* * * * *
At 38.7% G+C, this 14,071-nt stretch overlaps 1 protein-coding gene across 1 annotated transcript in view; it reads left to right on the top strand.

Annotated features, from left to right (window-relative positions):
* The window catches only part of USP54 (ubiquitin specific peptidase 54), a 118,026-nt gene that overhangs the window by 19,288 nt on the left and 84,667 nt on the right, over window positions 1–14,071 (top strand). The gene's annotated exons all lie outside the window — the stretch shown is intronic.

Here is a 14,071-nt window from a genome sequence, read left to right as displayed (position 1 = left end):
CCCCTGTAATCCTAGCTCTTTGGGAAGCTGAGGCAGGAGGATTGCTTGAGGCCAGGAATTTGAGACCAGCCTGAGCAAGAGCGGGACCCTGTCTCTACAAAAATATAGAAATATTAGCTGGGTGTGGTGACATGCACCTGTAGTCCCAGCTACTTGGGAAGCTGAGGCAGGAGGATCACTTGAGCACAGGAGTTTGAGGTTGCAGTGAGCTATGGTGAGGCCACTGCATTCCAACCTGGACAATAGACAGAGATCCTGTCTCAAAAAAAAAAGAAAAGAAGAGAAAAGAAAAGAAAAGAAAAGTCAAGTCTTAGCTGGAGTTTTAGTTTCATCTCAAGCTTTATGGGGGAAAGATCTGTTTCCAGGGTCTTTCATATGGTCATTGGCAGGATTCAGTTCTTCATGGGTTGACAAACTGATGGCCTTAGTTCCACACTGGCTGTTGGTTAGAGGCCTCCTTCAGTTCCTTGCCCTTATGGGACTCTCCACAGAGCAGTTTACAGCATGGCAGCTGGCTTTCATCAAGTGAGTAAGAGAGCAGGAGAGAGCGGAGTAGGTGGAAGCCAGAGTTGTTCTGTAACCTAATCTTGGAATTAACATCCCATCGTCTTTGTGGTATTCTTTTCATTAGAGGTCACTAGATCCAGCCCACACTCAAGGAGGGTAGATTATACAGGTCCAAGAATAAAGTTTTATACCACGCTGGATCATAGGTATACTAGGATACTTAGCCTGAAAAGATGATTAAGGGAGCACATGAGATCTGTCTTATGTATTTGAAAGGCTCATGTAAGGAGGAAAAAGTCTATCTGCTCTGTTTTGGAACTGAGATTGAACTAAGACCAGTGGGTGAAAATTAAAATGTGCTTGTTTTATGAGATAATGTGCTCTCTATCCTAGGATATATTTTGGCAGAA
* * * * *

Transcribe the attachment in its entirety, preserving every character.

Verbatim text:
At 38.7% G+C, this 14,071-nt stretch overlaps 1 protein-coding gene across 1 annotated transcript in view; it reads left to right on the top strand.

Annotated features, from left to right (window-relative positions):
* The window catches only part of USP54 (ubiquitin specific peptidase 54), a 118,026-nt gene that overhangs the window by 19,288 nt on the left and 84,667 nt on the right, over window positions 1–14,071 (top strand). The gene's annotated exons all lie outside the window — the stretch shown is intronic.

Here is a 14,071-nt window from a genome sequence, read left to right as displayed (position 1 = left end):
CCCCTGTAATCCTAGCTCTTTGGGAAGCTGAGGCAGGAGGATTGCTTGAGGCCAGGAATTTGAGACCAGCCTGAGCAAGAGCGGGACCCTGTCTCTACAAAAATATAGAAATATTAGCTGGGTGTGGTGACATGCACCTGTAGTCCCAGCTACTTGGGAAGCTGAGGCAGGAGGATCACTTGAGCACAGGAGTTTGAGGTTGCAGTGAGCTATGGTGAGGCCACTGCATTCCAACCTGGACAATAGACAGAGATCCTGTCTCAAAAAAAAAAGAAAAGAAGAGAAAAGAAAAGAAAAGAAAAGTCAAGTCTTAGCTGGAGTTTTAGTTTCATCTCAAGCTTTATGGGGGAAAGATCTGTTTCCAGGGTCTTTCATATGGTCATTGGCAGGATTCAGTTCTTCATGGGTTGACAAACTGATGGCCTTAGTTCCACACTGGCTGTTGGTTAGAGGCCTCCTTCAGTTCCTTGCCCTTATGGGACTCTCCACAGAGCAGTTTACAGCATGGCAGCTGGCTTTCATCAAGTGAGTAAGAGAGCAGGAGAGAGCGGAGTAGGTGGAAGCCAGAGTTGTTCTGTAACCTAATCTTGGAATTAACATCCCATCGTCTTTGTGGTATTCTTTTCATTAGAGGTCACTAGATCCAGCCCACACTCAAGGAGGGTAGATTATACAGGTCCAAGAATAAAGTTTTATACCACGCTGGATCATAGGTATACTAGGATACTTAGCCTGAAAAGATGATTAAGGGAGCACATGAGATCTGTCTTATGTATTTGAAAGGCTCATGTAAGGAGGAAAAAGTCTATCTGCTCTGTTTTGGAACTGAGATTGAACTAAGACCAGTGGGTGAAAATTAAAATGTGCTTGTTTTATGAGATAATGTGCTCTCTATCCTAGGATATATTTTGGCAGAA